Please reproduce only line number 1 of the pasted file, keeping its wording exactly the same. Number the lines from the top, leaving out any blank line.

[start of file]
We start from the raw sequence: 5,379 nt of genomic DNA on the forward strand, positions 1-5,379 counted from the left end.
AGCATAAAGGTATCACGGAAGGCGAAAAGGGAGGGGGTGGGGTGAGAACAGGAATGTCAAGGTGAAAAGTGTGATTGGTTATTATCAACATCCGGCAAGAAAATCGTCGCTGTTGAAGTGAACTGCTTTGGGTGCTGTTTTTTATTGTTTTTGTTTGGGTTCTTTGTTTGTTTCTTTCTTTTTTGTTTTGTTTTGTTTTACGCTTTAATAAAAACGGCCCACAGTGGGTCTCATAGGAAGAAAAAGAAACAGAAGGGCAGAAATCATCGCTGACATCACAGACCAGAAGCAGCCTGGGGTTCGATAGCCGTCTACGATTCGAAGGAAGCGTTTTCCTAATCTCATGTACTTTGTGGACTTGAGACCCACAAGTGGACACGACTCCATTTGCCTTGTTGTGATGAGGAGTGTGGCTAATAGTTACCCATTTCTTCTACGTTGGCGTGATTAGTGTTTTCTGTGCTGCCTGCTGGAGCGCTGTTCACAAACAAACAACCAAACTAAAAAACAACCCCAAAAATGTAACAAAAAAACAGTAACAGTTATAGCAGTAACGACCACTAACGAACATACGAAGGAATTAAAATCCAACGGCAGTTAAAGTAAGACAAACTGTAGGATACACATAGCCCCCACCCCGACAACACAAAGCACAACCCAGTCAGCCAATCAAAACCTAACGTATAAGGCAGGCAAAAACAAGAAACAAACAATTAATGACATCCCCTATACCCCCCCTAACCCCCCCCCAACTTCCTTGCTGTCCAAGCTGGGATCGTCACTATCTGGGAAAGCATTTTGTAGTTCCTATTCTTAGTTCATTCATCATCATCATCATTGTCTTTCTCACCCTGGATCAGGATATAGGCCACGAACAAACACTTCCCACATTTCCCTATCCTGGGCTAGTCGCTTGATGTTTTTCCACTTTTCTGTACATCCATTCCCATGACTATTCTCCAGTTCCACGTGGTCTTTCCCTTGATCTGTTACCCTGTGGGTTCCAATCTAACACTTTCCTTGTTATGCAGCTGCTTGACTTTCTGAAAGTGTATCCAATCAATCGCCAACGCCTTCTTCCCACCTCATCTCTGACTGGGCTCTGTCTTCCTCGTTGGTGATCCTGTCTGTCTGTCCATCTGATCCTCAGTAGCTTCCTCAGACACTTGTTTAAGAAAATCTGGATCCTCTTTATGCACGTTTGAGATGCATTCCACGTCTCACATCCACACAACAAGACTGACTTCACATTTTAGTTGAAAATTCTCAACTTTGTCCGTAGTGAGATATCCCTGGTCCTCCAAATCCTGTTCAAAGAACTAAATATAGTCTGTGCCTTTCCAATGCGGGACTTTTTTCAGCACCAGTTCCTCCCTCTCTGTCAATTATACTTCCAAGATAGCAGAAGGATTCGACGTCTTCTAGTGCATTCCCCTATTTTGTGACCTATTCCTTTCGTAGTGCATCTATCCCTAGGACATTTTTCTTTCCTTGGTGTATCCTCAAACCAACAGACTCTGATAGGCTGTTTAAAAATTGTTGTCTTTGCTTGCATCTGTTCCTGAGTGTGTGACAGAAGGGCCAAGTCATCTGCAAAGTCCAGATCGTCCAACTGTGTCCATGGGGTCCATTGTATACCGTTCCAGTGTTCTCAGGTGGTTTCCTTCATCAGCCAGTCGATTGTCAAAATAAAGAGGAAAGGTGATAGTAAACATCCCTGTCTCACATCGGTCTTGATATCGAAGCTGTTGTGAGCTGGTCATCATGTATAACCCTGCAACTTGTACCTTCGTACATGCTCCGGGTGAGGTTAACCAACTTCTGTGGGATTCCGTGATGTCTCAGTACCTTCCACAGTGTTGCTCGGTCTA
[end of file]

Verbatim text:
We start from the raw sequence: 5,379 nt of genomic DNA on the forward strand, positions 1-5,379 counted from the left end.